Variable-speed pumps are valued for their flexibility. When they operate at low speeds, friction or resistance from the pipe drops, so pumps don’t have to work as hard and energy is saved.
Courtesy Hayward Pool Products Variable-speed pumps are valued for their flexibility. When they operate at low speeds, friction or resistance from the pipe drops, so pumps don’t have to work as hard and energy is saved.

Variable speed pump (VSP) technology has made quite an impact on the pool and spa industry in the last few years. With rebates on the rise and a Department of Energy ruling that will require use of energy-efficient pumps beginning in 2021, their demand is only expected to increase.

VSPs deliver a wide range of benefits compared to single-speed pumps. The significant energy and cost savings are well-known. (By cutting the speed in half, you can reduce energy used by 7/8, due to the Pump Affinity Law.) Below, we outline other benefits to consider when selecting your next pump.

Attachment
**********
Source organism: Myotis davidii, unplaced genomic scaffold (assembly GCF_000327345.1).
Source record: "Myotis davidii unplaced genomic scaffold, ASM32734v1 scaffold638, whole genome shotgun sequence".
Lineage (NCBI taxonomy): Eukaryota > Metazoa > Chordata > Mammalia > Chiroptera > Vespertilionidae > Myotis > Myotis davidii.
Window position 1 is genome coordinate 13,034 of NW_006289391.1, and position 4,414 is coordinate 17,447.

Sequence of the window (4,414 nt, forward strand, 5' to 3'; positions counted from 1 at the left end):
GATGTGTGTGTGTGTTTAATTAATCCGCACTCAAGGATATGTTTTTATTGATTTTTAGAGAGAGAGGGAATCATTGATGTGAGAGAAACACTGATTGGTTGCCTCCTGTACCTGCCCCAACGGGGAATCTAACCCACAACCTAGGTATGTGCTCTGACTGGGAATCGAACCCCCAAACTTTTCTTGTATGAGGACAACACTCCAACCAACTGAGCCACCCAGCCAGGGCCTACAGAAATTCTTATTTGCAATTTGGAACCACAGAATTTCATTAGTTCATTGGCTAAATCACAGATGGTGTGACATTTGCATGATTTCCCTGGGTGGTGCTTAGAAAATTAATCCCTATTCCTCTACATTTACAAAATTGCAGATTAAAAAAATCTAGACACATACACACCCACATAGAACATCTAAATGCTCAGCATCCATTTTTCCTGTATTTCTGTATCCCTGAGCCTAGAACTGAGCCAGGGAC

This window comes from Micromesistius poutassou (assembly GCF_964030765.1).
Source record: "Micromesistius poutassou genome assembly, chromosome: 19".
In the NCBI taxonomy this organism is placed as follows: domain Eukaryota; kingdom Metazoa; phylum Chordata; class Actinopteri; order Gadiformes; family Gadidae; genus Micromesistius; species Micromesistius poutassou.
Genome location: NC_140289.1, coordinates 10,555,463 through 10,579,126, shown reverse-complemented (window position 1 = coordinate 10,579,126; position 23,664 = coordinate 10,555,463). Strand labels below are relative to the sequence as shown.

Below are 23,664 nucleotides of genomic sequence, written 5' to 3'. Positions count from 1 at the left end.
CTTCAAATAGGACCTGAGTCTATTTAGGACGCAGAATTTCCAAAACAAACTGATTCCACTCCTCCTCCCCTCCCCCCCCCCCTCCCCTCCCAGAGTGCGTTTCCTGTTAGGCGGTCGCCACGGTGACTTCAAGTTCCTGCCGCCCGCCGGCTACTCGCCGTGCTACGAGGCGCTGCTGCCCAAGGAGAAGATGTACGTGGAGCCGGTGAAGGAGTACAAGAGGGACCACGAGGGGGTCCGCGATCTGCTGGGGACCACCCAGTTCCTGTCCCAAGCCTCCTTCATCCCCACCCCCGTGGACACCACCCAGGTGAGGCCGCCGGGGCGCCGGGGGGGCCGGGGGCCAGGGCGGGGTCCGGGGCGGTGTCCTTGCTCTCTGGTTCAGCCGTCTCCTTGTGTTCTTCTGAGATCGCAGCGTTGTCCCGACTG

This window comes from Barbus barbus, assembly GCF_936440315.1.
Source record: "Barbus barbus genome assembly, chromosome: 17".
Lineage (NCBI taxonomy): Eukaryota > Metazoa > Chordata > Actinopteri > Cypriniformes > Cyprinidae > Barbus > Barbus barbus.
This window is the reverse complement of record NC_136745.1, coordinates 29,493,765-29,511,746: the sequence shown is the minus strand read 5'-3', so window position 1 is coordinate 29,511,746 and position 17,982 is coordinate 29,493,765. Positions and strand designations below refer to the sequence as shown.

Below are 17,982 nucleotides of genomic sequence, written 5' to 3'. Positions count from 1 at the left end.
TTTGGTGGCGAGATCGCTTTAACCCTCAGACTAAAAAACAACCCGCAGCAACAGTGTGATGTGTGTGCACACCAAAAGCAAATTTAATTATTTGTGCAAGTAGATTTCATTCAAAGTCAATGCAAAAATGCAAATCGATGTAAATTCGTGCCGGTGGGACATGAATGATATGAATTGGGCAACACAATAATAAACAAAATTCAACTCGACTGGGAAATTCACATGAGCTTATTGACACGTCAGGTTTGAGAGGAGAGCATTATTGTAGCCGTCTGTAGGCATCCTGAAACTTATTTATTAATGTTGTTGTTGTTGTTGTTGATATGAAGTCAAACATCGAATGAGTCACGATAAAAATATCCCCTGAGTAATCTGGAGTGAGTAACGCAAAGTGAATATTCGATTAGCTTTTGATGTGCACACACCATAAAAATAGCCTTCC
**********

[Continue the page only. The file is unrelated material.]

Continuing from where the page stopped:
1. VSPs improve filtration.

Irrespective of the type of filter being used, performance improves when water moves through it more slowly, as the opportunity for particle removal is increased. This can translate into less filtration time, even at lower pump speeds, leading to even more energy savings.

Conversely, at higher flow rates, particles can be forced though the filtration media and channeling (i.e. voids) can occur. This leads to lower filtration efficiency.

2. VSPs make turnovers more effective.